Many doctors dream of having an impact beyond their immediate practice or community. Dr. Arnold Noyek lived that dream.
Noyek was a global healer, and in the process, he became a peacebuilder. The renowned Toronto ear, nose and throat specialist was famous for promoting mandatory hearing tests for newborns here at home and for establishing a charity that used the international language of medicine to further peace in the Middle East. Noyek died in Toronto on Dec. 14. He was 81 and had been suffering from multiple myeloma for several years.
He had a large medical footprint in Toronto – at Mount Sinai Hospital and Baycrest Health Sciences, as well as teaching at the University of Toronto – but was perhaps best known for founding the Canada International Scientific Exchange Program (CISEPO), an international network of academics, researchers, educators, students and other professionals working to improve health in 44 countries.
Since its founding in 1984, CISEPO’s main focus has been to bring together Canadian, Israeli, Jordanian and Palestinian doctors, scientists, nurses, medical students and other health-care professionals “in pursuit of building networks of peaceful professional co-operation across the Arab and Israeli frontier,” reads a U of T biography of Noyek.
More specifically, Noyek and CISEPO spearheaded the diagnosis and treatment of congenital hereditary deafness in the Middle East, incorporating Ontario’s model of newborn hearing screening that he helped develop. His work on hearing issues in infants and children in the region led to the first joint Arab-Israeli professional association, the Middle East Association for Managing Hearing Loss (MEHA).
The effort took root a year after Jordan and Israel signed their peace treaty in 1994, when the late King Hussein invited Noyek to use health care as a way to build relations between Israelis and Arabs. A number of Palestinian academics and institutions joined the effort in 1997.
Noyek was well-positioned for the task as otolaryngologist-in-chief at Mount Sinai Hospital, a position he held from 1989 to 2002. He joined the hospital in 1966.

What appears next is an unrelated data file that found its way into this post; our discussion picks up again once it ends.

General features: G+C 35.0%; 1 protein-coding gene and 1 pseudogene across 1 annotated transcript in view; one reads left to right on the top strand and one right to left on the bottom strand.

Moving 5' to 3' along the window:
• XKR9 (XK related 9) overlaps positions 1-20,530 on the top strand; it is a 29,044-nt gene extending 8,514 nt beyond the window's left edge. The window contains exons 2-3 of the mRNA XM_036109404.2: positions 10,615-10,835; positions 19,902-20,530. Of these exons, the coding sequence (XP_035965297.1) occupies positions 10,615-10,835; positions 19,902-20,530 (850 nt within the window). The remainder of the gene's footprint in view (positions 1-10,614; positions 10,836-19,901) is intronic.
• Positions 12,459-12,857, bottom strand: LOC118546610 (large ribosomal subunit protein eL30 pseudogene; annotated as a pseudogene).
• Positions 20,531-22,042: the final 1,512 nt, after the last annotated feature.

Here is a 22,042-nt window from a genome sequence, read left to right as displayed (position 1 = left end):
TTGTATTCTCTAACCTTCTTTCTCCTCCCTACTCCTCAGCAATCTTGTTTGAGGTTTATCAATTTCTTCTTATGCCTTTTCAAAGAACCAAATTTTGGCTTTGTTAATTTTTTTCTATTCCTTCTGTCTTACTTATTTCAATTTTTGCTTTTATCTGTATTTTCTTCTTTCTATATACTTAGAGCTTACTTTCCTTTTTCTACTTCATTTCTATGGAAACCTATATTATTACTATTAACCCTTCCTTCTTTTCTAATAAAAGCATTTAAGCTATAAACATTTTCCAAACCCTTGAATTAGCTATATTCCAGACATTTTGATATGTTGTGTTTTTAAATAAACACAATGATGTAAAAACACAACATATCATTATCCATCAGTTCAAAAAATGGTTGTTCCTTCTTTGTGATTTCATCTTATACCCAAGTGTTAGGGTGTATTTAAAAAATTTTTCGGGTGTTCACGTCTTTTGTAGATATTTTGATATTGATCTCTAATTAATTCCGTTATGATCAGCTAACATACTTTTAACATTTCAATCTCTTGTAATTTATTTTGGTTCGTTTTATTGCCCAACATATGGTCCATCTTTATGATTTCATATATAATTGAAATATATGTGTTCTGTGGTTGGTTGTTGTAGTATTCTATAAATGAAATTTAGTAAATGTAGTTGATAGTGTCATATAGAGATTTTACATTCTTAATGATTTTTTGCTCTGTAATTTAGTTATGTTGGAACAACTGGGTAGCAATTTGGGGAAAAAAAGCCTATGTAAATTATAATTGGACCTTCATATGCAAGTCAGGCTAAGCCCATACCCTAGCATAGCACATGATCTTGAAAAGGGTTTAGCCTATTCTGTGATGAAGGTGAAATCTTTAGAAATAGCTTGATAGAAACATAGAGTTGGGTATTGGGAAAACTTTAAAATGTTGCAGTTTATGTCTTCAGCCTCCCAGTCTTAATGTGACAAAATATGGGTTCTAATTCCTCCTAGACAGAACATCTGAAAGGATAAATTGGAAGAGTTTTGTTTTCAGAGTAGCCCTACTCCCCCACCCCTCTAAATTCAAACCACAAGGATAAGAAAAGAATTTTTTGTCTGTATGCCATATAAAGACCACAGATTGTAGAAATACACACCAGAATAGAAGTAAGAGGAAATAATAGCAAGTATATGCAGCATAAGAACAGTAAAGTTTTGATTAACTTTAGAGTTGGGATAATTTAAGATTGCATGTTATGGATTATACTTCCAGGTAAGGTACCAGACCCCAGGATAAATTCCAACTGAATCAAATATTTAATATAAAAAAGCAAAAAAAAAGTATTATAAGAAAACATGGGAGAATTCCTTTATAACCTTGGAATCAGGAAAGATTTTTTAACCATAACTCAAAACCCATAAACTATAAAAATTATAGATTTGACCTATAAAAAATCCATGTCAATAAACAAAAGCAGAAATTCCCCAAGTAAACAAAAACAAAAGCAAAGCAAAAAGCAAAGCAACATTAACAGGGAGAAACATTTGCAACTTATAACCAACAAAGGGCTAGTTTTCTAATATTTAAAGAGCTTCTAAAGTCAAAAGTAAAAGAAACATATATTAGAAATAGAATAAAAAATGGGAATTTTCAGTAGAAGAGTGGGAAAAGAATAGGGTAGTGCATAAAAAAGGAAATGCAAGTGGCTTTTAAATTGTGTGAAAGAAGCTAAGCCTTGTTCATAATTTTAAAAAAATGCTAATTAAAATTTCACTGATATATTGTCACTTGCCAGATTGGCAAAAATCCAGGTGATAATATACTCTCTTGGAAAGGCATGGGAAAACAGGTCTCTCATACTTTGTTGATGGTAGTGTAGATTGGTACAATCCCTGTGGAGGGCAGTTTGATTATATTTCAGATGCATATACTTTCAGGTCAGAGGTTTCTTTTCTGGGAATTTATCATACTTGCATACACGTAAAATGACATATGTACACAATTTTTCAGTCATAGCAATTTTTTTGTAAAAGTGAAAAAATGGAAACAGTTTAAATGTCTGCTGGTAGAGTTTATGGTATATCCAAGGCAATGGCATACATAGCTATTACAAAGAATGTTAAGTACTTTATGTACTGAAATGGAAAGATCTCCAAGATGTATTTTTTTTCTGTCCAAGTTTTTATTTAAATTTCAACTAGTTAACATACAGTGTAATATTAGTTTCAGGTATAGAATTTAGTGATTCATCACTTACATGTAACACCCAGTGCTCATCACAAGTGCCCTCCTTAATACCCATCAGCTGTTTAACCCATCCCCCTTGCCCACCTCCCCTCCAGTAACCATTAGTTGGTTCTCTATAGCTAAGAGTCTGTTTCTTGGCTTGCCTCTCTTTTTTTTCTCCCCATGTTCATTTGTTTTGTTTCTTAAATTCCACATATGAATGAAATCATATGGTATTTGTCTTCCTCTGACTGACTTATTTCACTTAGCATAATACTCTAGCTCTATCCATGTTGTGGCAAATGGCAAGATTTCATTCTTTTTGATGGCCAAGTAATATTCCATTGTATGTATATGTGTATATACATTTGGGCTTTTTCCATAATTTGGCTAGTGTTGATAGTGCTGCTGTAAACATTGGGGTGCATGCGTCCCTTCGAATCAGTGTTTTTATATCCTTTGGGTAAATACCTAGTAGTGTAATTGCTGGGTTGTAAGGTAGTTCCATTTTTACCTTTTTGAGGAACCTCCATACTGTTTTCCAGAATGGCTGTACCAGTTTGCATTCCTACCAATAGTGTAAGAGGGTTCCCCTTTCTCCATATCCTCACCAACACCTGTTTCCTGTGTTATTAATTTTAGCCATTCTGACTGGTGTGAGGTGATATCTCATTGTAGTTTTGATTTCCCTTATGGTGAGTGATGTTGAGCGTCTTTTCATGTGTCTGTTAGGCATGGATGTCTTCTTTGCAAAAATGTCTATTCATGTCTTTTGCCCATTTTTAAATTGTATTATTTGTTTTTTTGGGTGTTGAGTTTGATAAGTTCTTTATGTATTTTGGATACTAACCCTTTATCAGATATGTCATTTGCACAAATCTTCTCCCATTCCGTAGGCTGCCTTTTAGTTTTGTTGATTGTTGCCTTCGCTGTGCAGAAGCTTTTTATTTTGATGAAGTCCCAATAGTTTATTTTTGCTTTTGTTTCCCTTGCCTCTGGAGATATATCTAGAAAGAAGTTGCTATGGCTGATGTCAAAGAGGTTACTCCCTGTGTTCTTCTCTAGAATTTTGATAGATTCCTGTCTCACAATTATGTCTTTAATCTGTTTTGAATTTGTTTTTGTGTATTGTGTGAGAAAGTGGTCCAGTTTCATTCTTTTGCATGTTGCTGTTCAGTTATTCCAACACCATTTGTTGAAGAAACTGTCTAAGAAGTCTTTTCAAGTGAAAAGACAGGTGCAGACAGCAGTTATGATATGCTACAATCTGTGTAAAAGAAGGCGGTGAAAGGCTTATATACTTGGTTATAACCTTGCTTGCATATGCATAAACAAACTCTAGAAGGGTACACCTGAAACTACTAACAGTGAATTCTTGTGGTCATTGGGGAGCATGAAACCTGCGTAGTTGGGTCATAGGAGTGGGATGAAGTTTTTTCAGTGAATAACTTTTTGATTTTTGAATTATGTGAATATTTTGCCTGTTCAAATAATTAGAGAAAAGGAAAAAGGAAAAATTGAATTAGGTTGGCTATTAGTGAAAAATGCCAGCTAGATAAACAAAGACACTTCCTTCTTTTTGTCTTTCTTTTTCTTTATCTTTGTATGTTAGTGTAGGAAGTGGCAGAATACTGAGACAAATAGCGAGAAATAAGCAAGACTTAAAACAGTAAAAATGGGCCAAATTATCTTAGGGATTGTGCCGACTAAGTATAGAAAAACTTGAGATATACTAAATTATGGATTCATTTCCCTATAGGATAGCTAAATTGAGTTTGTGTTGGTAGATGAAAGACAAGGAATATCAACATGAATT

He began organizing conferences on the early detection of hearing loss across the Middle East, in Amman, Gaza, Nablus, as well as Bethlehem, Tel Aviv, Jerusalem and Haifa. Through a series of conferences sponsored by CISEPO and the University of Toronto, he discovered high rates of genetic neural hearing loss in the region, due to the high number of blood relations marrying within extended families.
“The biggest-kept secret is the factor of genetics,” Noyek told The CJN in 2012. “We discovered that hearing loss due to genetic problems was six to 10 times more prevalent in the Middle East than any other place on the globe, and this was a direct result of intermarriage.”
CISEPO’s goal was to educate local doctors and health professionals on how to properly diagnose and manage hearing loss in newborns, infants and children.
Arnold Melvyn Noyek was born in Dublin on Oct. 9, 1937, the only son of Bernie, a salesman, and Frieda. The family immigrated to Canada in 1940, just before the Second World War.
“I knew I wanted to be a doctor when I was in grade school,” Noyek once said. “I liked the idea of helping people.” He fulfilled that ambition when he graduated from U of T’s medical school, then trained in otolaryngology at the Manhattan Eye, Ear and Throat Hospital in New York.
In the 1970s, doctors at Mount Sinai Hospital began identifying deaf babies 48 hours after delivery. The work continued when Noyek became chief of otolaryngology.
Screening for deafness and hearing issues in newborns had not been mandatory, but in 2001, the method developed by Noyek’s department was adopted as health policy in Ontario. A few years later, the province enacted the Ontario Infant Hearing Program and by 2011, had screened its one-millionth newborn. The method has since been exported to other provinces and countries.